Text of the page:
I'm a fairly say it like I see it person.  But I'm more likely to do it to call someone out on their behaviour.  I'm a vicious defender of service staff just doing their jobs.  I've often told a customer to chill out, or to put a civil tongue in their heads before speaking to staff, and I'll say something to people shoving others, or pushing in.  And if I see someone getting out of a car in a disabled spot without a sticker, well then I'll tell them what I think.  I do try not to open my mouth sometimes, but I have a pretty low tolerance for stupid and can't help myself.

#23 Azadel

Posted 20 December 2012 - 06:21 AM

I don't know.

When it's flat out at work, I help out on the phones. If I say "how can I help you?" and the first thing I hear is "do you know how long I've been on hold for?" it instantly gets my hackles up, flags you as a "difficult caller". Yes, we bloody know it's busy. Do you think we sit around listening to the phone ring and saying "answer it" "I answered it last time, you answer it?".

Of course I'll still do my utmost to provide good customer service, but...I've policies to follow, threatening to go to our competitors doesn't change that. I know the service can be cruddy, but if you want to make a difference, then after your issue is handled, ask to make a formal complaint. b**ching to the poor sap who answered your call isn't going to change things. ETA, and whilst I personally hate to see people doing it - it only means an even more irate customer calling back later - being rude on the phone does tend to increase your chances of being "accidentally" disconnected.

Edited by Azadel, 20 December 2012 - 06:28 AM.


#24 Tarantara

Posted 20 December 2012 - 06:29 AM

I don't know if rudeness is ever acceptable - I think there is usually a better way, and rudeness is not really the most effective solution.

People are rude for all sorts of reasons, in my case, I'm apparently rude to people in shops when in the throes of self -absorbed navel gazing depression. I don't think of myself as rude, but people close to me have pointed out that refusing to make eye contact, mumbling, grunting and ignoring questions or giving closed answers to open questions is pretty rude.

I also get irrationally agitated when I'm forced to converse with a machine, and it usually takes a couple of sentences back and forth with an actual person to calm me down.

Recently, I was rude to a teenage guest in my home when she answered for the umpteenth time with 'I don't know, I don't care' when asked what she would like to do / eat / visit. I was responding in frustration, and was upset for a myriad of other reasons, and it ended up coming out as an abrupt, rude statement. It wasn't acceptable though, and I still regret my immaturity and inability to rise above my irritation.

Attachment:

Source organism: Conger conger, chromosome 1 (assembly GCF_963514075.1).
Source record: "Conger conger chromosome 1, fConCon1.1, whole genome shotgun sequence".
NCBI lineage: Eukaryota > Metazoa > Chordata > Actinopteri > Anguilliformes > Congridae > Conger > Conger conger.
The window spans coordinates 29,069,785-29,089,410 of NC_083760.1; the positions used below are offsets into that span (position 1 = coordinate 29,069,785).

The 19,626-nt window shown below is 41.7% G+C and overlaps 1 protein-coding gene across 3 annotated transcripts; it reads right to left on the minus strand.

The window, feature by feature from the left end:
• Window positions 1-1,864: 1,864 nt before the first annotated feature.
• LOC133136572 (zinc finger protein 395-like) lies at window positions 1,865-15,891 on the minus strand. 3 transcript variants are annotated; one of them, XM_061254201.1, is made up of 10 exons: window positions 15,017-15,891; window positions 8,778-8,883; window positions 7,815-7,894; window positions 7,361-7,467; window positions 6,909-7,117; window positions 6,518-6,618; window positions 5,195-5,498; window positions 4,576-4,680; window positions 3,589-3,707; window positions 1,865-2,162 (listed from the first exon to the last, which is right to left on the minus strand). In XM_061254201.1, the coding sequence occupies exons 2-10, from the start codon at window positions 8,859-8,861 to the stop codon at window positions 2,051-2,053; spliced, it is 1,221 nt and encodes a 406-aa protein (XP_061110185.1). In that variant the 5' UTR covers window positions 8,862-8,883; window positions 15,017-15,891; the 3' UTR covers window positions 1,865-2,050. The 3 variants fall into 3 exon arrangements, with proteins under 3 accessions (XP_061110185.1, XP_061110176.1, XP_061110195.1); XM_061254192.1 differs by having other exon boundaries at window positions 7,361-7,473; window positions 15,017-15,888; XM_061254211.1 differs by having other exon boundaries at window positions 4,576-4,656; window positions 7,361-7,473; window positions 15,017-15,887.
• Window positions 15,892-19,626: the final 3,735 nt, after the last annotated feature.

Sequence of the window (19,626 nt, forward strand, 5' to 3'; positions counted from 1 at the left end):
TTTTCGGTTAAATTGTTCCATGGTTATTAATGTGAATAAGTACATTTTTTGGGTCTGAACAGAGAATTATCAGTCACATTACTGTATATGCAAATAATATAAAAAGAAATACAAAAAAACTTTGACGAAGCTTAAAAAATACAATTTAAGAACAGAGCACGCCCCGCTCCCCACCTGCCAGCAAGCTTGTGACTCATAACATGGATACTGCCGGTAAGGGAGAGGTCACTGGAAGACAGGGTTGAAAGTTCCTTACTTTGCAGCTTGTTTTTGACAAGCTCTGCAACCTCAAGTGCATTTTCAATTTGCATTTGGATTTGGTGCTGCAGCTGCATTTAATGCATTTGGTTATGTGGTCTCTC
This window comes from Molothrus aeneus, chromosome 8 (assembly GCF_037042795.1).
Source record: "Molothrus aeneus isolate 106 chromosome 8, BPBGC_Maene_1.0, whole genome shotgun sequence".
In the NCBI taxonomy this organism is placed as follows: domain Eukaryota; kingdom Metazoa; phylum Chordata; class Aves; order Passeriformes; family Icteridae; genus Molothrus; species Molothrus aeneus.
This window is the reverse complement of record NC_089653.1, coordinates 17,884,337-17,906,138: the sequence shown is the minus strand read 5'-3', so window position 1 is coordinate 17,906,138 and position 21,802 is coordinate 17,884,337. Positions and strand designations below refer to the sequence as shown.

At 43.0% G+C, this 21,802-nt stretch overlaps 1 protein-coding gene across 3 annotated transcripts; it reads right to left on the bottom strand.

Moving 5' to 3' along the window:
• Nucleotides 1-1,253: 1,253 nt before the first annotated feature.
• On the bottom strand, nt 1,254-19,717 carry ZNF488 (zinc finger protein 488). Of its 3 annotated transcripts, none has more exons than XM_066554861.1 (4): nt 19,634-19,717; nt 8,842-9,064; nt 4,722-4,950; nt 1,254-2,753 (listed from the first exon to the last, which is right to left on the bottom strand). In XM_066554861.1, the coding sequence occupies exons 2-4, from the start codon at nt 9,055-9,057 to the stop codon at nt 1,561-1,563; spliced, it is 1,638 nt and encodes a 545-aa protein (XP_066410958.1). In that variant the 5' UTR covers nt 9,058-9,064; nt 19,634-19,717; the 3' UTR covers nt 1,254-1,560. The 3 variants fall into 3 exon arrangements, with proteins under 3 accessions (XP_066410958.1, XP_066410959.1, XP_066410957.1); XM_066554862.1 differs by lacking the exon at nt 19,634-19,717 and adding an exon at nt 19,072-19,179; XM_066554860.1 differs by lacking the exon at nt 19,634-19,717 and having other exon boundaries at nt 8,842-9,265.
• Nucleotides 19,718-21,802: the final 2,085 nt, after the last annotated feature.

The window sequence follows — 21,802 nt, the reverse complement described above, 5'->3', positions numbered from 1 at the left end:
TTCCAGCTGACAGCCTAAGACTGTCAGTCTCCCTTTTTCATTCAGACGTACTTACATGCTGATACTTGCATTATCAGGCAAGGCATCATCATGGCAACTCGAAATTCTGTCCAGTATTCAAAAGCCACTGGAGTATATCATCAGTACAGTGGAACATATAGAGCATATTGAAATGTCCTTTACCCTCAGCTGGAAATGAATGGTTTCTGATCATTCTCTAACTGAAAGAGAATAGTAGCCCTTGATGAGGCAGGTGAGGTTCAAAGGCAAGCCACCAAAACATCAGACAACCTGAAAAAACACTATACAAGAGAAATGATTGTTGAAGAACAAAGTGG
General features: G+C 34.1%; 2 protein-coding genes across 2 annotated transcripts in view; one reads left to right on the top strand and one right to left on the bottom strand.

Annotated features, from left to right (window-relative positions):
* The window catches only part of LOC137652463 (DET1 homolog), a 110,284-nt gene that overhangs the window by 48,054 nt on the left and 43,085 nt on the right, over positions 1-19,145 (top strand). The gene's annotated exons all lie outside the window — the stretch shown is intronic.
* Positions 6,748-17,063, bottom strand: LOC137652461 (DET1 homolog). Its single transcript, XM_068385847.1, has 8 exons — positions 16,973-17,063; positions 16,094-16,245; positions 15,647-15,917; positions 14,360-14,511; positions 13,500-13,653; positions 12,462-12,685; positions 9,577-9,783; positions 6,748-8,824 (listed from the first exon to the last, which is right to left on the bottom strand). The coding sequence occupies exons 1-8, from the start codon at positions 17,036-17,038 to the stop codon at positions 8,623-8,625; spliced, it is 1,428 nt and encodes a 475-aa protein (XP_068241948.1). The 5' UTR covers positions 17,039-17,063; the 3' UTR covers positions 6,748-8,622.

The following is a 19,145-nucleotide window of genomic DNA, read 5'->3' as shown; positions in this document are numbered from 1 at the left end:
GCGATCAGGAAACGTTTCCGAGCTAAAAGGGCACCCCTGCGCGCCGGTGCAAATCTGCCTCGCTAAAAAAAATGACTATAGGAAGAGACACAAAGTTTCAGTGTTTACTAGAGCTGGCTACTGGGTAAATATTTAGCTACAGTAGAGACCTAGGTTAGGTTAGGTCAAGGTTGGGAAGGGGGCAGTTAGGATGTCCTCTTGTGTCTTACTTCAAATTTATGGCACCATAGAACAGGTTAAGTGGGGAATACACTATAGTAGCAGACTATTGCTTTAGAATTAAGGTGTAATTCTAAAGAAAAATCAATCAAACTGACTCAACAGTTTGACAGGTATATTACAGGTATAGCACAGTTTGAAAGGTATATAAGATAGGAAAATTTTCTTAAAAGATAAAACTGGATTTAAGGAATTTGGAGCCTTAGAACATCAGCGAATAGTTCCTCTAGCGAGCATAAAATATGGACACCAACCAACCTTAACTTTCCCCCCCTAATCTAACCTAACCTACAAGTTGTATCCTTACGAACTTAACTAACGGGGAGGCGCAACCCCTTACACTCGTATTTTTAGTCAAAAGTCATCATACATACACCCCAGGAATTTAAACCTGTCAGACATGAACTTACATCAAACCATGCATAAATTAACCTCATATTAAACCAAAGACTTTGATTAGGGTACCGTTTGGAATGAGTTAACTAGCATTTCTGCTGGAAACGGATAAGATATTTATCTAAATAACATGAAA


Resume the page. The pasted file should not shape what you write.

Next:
Anyway, I wish I could always have a more effective response than rudeness. Although I'm not sure if sneering superiority is necessarily 'not rude' wink.gif

#25 Kay1

Posted 20 December 2012 - 06:31 AM

QUOTE
Now it would be very silly for me to then collapse in tears if they're rude back, but I really think the idea of one-must-never-be-rude-at-any-cost is a weird and burdensome thing women are conditioned to do often to their own detriment and sometimes grave harm. Nobody ever died, on the other hand, from being told to **** off.

On the other hand, unprovoked rudeness is just unkind. It's usually either an attempt to get over on somebody or simple temper tantrum. I have a temper but I try not to do that, even mild rudeness. I don't do that even when I'm tearing my hair out, if I can help it. Today I had a huge bureaucratic run-around about Medicare and my visa and all because someone told me the wrong thing and then had me on hold for 30 min. straight and then I had to sort it all out online myself and get back in the same queue I started in... and I stayed nice and thanked the lady at the desk for her time. Abusing low-level office workers, retail-workers, and waitresses for life's frustrations is mostly just being a blowhard. It's usually easier and more effective to be civil.


Very well said LDD! cclap.gif

I don't know the answer to this. I have an aunt who is a wonderful person, charitable, selfless, community minded, hilarious and a barrel of fun to be around. But she speaks quite rudely to any kind of service staff. Its so weird. I don't get it and it makes me very uncomfortable. I am always polite and friendly to people as a first instinct. If they are unreasonable or rude I will usually show my disapproval by walking away or hanging up. Even racist or otherwise acceptable behaviour I will call politely, pointing out that its unacceptable or offensive.

My DH and his family on the other hand will arc up immediately so they tend to be more on the confront side of things which I sometimes find rude.